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The Civil Rights and Human Rights Dilemma

By: 
Elaine Cassel
Date Published: 
January 01, 0001

I hate to be the bearer of bad news. But for people of any political persuasion who care about civil liberties or human rights, the lot of Democratic presidential contenders is abysmal. I – a watcher of the Bush administration’s dismantling of civil liberties in the name of a global, and eternal, war on “terror” – have watched Democrats in the Congress vote in the USA Patriot Act and the Homeland Security Act (which has received little press coverage) with virtually no debate and even less dissent.

On our side

Rep. Dennis Kucinich is the only one who could be trusted to curb the incursion of civil liberties. Though he voted for the PATRIOT Act, he has had a change of heart, at least as to some of its provisions. He co-sponsored the House bill that would deny funding for snooping on library records and warrant less searches of homes and business and business records (the so-called “sneak and peek” provisions of the Act). The rest of the serious contenders – Dean, Kerry, and Clark – could not be trusted to curb governmental powers. Dean had some interest in civil liberties, but they are eroding the more serious his candidacy becomes. His switcheroo position on the death penalty, so politically correct for mainstream American, showed how shallow is his interest in human rights.

Kerry and Clark, decent men both, can’t be trusted to be committed to civil liberties or human rights, if for no other reason than that they are men of war. I mean, war is sometimes justified, to be sure, but these are men who were warriors for a living. Now they are politicians. What do you think? Do you think they will put freedom above winning whatever war they get us involved in? Do you think they would care about the prisoners in Guantanamo Bay? The innocent people on death row? I am sorry – it just does not go with the mindset.

The ultimate problem with the curbing of civil liberties post-September 11 is that the laws that were enacted overwhelming in Congress after the tragedy (and even before, if you count the 1996 Antiterrorism and Effective Death Penalty Act, which Clinton presided over) are not going to be easily repealed for several reasons. Among them, are a Republican majority (and likely to be an even stronger majority after the 2004 elections), few of whom will break ranks in the service of the Bill of Rights.

Sad state

An even more important reason is that governmental power serves those who are in power. Perhaps a Democrat may take a more benign stance in prosecuting Muslims and Americans under the Patriot or Homeland Security Acts, but the laws will not be repealed. For that president, of whatever stripe, will certainly want the same sweeping powers that Bush had. Think about it. Why would a ruler give up power unless forced to do so (King John and the Magna Carta come to mind, but I don’t see a revolt of the middle class building anytime soon).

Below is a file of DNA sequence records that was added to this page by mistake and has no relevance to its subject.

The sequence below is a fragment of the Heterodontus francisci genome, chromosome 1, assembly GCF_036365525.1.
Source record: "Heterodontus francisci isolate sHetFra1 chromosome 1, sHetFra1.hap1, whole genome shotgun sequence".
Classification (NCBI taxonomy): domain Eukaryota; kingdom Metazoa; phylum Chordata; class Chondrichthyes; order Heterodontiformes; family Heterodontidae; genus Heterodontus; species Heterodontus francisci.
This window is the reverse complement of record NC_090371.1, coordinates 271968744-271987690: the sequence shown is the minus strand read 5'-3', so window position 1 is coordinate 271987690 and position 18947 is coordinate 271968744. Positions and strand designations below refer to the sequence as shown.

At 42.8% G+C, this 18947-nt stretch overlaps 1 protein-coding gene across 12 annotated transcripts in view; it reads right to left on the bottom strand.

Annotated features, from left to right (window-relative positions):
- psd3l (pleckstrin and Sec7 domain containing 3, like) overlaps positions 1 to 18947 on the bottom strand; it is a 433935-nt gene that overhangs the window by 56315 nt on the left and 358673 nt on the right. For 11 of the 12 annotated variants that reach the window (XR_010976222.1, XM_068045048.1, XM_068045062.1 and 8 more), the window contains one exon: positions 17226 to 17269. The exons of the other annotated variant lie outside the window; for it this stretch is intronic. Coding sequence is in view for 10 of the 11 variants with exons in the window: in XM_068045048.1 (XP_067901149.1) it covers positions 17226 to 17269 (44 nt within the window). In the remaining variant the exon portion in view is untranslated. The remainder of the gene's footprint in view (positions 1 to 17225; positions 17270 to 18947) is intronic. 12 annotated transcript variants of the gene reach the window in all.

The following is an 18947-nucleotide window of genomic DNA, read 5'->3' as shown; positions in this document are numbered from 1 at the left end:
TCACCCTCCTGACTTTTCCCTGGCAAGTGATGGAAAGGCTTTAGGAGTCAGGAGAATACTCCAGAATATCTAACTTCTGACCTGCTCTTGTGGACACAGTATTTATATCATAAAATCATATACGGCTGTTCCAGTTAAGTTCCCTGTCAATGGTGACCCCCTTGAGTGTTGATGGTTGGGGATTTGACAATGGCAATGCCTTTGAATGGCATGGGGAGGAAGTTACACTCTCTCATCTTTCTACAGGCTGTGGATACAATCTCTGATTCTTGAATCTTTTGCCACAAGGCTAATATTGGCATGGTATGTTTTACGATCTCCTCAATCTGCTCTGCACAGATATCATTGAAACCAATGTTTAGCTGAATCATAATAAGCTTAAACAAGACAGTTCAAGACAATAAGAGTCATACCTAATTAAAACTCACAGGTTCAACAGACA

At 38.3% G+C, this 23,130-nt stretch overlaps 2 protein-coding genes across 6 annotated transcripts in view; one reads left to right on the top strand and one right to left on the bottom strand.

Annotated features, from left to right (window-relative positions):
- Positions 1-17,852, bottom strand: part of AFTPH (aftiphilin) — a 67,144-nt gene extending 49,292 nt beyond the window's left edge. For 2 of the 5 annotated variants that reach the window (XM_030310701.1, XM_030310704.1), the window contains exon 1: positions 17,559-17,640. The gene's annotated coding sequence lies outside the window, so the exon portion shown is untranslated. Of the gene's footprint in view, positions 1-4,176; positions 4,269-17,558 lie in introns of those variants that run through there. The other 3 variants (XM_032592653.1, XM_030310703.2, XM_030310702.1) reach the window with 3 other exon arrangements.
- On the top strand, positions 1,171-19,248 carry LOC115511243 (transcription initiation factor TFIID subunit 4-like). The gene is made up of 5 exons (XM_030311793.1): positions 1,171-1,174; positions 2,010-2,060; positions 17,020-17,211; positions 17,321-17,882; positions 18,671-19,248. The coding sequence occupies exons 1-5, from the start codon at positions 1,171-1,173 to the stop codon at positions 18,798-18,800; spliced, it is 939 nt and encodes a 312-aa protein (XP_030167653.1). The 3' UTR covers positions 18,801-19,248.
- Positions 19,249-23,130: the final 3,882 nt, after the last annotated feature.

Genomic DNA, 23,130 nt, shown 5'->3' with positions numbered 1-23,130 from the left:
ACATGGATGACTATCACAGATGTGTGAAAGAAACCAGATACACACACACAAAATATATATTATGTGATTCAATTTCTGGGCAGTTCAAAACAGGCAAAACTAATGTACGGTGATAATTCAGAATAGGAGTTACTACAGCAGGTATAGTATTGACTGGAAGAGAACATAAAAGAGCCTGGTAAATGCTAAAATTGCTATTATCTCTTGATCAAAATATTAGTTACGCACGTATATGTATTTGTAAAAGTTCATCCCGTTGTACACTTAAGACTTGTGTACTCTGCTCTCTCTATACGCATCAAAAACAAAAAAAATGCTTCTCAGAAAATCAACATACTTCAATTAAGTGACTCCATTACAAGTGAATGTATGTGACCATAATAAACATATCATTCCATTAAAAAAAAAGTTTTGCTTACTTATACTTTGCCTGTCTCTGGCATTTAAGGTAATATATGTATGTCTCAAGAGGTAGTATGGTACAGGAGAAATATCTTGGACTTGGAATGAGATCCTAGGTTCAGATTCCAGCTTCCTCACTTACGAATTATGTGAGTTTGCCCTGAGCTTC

Sad to say, I see little hope for progressives who want to cast a meaningful vote in the upcoming presidential election. I voted for Nader in 2000. Not because I did not like Gore, I did. But I wanted Nader to get some votes. And in my home state, Virginia, Bush was a shoe-in. I felt good voting for Nader.

I would not feel good voting for any Democratic candidate now, except Dennis Kucinich. And I don’t see him getting the nomination. Would I sit out the election and not vote for Dean? No, of course not. I would do anything (anything legal, John Ashcroft, in case you are reading) to see Bush and his peace-hating, power-grabbing, human rights smashing, civil liberties crushing cronies run out of Washington.

But I am not going to hold my breath waiting for that to happen. When I first typed the title of this article, I mistakenly wrote “Election 2204.” A Freudian slip, no doubt. But I imagine it will be that long before Americans wake up and realize what a mess we have made of our country. A change in government takes a change in heart in the people. We aren’t near there yet.

ABOUT THE AUTHOR

Elaine Cassel practices law in the District of Columbia and Virginia, teaches law and psychology, and monitors the Bush team’s dismantling the Bill of Rights on her web site, Civil Liberties Watch (http://babelogue.citypages.com:8080/ecassel/). Her book on the administration’s war against civil liberties, The Other War, will be published in the spring of 2004 by Chicago Review Press.